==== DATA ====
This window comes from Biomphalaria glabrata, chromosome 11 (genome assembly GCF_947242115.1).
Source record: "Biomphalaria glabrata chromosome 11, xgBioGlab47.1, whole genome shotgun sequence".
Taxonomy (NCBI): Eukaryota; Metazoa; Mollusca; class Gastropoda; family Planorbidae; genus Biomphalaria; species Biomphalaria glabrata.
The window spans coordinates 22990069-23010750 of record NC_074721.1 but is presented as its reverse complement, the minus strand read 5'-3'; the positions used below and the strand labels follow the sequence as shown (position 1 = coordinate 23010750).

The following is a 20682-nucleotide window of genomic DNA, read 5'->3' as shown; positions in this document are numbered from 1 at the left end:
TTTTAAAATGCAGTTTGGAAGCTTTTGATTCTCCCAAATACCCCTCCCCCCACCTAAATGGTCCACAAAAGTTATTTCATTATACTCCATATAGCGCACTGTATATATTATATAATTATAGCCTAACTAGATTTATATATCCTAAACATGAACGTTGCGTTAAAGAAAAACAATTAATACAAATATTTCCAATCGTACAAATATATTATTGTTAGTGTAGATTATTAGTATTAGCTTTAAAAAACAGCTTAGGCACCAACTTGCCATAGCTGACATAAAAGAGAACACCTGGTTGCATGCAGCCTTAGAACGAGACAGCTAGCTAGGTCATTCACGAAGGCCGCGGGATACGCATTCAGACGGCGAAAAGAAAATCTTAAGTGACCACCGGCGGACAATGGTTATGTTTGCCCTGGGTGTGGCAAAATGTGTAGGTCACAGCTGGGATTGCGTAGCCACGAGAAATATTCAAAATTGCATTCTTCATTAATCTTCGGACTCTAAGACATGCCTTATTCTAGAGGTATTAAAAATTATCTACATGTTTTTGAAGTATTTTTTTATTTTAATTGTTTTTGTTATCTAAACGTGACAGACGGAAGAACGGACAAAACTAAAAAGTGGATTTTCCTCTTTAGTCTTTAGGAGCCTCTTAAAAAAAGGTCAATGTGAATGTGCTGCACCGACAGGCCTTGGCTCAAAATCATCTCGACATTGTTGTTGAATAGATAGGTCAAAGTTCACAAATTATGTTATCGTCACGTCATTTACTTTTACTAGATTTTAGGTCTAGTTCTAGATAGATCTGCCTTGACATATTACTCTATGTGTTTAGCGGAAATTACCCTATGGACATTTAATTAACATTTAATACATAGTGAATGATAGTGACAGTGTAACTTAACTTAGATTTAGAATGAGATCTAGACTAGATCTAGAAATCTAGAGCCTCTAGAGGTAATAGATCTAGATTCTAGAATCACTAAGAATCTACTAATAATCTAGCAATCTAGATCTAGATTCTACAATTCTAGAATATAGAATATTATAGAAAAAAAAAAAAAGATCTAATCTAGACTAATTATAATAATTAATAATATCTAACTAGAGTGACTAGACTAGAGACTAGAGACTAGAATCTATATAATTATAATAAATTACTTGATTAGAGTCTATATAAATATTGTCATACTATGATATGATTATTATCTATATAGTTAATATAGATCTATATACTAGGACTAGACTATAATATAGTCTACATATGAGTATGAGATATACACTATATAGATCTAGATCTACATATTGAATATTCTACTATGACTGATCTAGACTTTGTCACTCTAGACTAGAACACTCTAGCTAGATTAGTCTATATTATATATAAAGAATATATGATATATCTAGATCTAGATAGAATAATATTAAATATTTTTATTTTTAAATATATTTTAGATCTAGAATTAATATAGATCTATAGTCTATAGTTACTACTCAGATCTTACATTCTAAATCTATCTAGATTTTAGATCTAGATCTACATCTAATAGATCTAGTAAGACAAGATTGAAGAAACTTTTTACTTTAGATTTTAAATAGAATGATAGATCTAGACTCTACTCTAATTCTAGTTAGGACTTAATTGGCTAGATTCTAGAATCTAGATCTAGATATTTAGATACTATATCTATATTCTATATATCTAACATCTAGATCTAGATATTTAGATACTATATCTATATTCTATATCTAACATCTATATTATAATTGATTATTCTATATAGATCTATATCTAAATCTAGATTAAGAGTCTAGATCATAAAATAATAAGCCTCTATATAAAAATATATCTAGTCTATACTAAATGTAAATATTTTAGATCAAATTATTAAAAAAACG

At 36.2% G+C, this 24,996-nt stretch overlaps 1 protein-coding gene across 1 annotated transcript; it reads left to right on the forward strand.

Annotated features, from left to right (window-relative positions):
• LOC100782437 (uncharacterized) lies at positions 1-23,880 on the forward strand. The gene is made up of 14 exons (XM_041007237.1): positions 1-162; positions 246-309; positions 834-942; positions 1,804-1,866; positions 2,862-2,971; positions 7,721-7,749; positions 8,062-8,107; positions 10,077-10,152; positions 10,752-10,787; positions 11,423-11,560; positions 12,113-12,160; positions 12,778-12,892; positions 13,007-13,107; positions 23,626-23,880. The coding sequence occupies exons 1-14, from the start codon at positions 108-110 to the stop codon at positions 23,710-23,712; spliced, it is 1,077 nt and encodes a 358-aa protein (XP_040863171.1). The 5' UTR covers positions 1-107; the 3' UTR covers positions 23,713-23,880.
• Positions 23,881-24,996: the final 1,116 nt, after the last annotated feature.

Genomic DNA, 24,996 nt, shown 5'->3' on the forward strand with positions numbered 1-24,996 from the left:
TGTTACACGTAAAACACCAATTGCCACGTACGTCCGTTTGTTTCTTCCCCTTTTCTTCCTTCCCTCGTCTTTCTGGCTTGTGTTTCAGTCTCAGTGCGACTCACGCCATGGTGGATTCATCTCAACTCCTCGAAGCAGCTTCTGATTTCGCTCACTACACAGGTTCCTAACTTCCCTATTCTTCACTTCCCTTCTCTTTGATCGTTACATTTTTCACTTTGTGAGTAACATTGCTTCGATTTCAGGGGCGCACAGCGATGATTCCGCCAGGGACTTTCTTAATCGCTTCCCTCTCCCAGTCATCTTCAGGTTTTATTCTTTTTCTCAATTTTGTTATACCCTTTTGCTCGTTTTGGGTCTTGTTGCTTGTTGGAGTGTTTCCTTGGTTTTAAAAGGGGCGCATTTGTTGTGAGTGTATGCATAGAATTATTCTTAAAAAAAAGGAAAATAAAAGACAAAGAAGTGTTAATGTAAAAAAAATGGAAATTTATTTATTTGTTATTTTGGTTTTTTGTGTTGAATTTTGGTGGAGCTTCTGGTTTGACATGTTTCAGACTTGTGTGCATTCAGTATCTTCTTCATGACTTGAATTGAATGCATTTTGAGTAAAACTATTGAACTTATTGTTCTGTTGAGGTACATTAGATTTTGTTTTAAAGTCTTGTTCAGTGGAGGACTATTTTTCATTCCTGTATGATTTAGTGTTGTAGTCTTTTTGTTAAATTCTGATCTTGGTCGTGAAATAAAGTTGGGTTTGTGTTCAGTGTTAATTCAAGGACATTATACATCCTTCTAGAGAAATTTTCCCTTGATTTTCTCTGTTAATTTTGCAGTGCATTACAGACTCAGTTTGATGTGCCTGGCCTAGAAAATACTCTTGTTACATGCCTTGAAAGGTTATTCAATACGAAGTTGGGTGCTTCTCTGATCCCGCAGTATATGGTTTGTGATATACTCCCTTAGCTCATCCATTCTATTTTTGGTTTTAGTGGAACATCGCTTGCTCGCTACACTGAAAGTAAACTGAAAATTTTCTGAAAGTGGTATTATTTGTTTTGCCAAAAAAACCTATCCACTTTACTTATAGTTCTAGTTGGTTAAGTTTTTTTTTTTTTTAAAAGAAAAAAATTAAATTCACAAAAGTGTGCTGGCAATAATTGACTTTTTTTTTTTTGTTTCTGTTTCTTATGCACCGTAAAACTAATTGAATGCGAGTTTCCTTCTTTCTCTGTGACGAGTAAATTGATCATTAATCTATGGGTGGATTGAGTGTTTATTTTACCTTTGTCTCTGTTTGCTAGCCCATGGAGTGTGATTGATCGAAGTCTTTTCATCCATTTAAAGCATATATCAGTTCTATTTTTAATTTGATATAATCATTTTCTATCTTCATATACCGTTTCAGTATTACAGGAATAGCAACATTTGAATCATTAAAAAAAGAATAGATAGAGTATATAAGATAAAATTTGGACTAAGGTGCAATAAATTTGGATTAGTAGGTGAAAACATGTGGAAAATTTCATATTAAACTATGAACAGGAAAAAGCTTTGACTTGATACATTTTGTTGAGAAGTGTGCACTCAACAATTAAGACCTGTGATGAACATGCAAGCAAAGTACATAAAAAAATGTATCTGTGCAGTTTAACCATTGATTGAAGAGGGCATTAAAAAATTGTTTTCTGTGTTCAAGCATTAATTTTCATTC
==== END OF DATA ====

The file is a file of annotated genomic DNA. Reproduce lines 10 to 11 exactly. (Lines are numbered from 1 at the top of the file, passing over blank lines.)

• Positions 23,881-24,996: the final 1,116 nt, after the last annotated feature.

Genomic DNA, 24,996 nt, shown 5'->3' on the forward strand with positions numbered 1-24,996 from the left: